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Bug 1093712 - Verify upstream source signatures by spectool
Verify upstream source signatures by spectool
Status: NEW
Product: Fedora
Classification: Fedora
Component: rpmdevtools (Show other bugs)
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Unspecified Unspecified
unspecified Severity unspecified
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Assigned To: Ville Skyttä
Fedora Extras Quality Assurance
: FutureFeature
Depends On:
Blocks:
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Reported: 2014-05-02 08:46 EDT by Petr Pisar
Modified: 2016-04-05 09:25 EDT (History)
6 users (show)

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Doc Type: Enhancement
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Description Petr Pisar 2014-05-02 08:46:04 EDT
I have a humble feature request: Various upstreams sign their software releases. It would be nice if spectool(1) was able to verify the signatures. Verifying upstream signatures would make Fedora more trustworthy. I can see few obstacles preventing from implementing this enhancement easily:

(1) Spec files does not list URLs for the signatures.

spectool could try to download ${SOURCE}.{sig,asc} files blindly or guess from the URL (e.g. archives distributed by CPAN has signatures in a specific directory-level files).

Or spec files could start to list the signature files as an ordinary source and spectool would pair the signed archive to the signature file automatically.

Or spec language could provide new tag for the signatures.

(2) The integrity of the signing key.

Like signatures, there is place for signing key in spec files now. One could create a new spec tag for that, or one could leave the key management for the user and his GPG key ring.

Alternatively, one could create a new configuration file like rpmlint supports ./.rpmlint files.

(3) spectool code is not friendly for such change.

I read the spectool code and although it's not impossible, it's not easy to agument the code with such a new feature. Are even rpmdevtool maintainers willing to accept this feature, or do they think this is out of scope spectool or rpmdevtools.
Comment 1 Jason Tibbitts 2015-10-07 19:05:16 EDT
I just started rewriting spectool in python because I kept running into various issues.  I don't know if it would be accepted upstream or in the Fedora package, or if I'll just rename it and ship a separate utility, but I'll take a look at your suggestions.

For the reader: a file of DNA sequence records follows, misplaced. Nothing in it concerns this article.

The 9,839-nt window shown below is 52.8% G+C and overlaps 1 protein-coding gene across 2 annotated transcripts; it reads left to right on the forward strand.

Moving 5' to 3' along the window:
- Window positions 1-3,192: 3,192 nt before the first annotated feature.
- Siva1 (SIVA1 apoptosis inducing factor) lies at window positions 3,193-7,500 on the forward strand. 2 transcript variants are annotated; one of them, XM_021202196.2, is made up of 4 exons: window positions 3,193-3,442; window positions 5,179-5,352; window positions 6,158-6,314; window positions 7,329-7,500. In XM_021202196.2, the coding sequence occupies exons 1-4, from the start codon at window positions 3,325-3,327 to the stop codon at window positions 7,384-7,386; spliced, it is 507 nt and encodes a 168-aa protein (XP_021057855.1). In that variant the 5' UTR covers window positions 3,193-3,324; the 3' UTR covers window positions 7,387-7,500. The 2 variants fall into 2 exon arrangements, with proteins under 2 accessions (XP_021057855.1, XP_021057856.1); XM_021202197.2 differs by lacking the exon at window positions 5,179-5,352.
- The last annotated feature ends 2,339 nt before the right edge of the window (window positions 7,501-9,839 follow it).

It seems quite reasonable that such signature files would simply be listed as additional Source:s; it doesn't hurt to have them along with the package.  But even just a comment after each Source: line would be workable.

I also have no problem with attempting to find .sig and .asc or trying to guess the location from the URL though it would be good to have more examples than just Perl.

It would also be nice if you could illustrate exactly how one would check these signatures.  I know very little about gpg or the python interfaces to it.
Comment 2 Petr Pisar 2015-10-08 02:21:23 EDT
I don't know nothing about GnuPG's binding for python. So I cannot help you with it.

In general, there is gnupg executable and gpgme library. Either of them can be used to to verify a signature. The input is a file and its signature. The result is whether the signature matches and whether the signing key is trusted/valid.

There are two obstacles: You need corresponding public key and you should be pretty sure the key is owned by the genuine person. GPGME can handle both obstacles automatically by downloading keys from key servers and by traversing web of trust of these keys.

Unfortunately not all the keys are published on every key server and there are usually not enough key signatures for establishing path in the web of trust.

Either you can leave solution to the user and his GnuPG's configuration, or you can try to compensate it somehow (GnuPG can have multiple separate configuration like rpm database has its own).

I think the only viable compensation method is to implement some kind of trust-on-fist-use and warn-on-change. Something like rpm does now:

If you create a new Fedora package, you mark the public key signing the sources as trusted for the package. Then when packager rebases the package, there are two cases: Either the new sources were signed with the same key, then the verification succeeds, this is the ideal case. Or the new sources were signed with another key, then you should stop and ask user for confirmation if this is expected. If user affirms, you can continue as with a new package. If user declines, then something is terribly wrong, probably the sources were tampered.

Then there could be some optimizations like all sources published on CPAN are signed with one key, so it would be great share the one key for all the sources coming from CPAN. The same probably applies for other language specific repositories.

Basically the use case is to give packager some assurance that when calling "spectool -g PACKAGE.spec", the downloaded sources can be trusted.
Comment 3 Jason Tibbitts 2015-10-08 02:40:41 EDT
There's a python3-pygpgme package available, so I suppose basic verification of signatures isn't much more difficult than actually finding and downloading them.  However, it sounds like some of this goes a bit beyond a quick hack to spectool and instead requires some infrastructure for safely storing the trusted keys somewhere.  If the trusted keys can't just be stored in the SCM then I'm afraid it's kind of beyond the scope of what I'm trying to accomplish at the moment.  But let me finish up the basic functionality and then we'll see what we can come up with.
Comment 4 Zbigniew Jędrzejewski-Szmek 2016-04-03 13:54:36 EDT
This has been discussed a lot on the fedora-devel [1]. I think we should simply store the key in dist-git. When the maintainer downloads the key for the first time, or if the key that the tarball is signed with ever changes, they should do manual verification.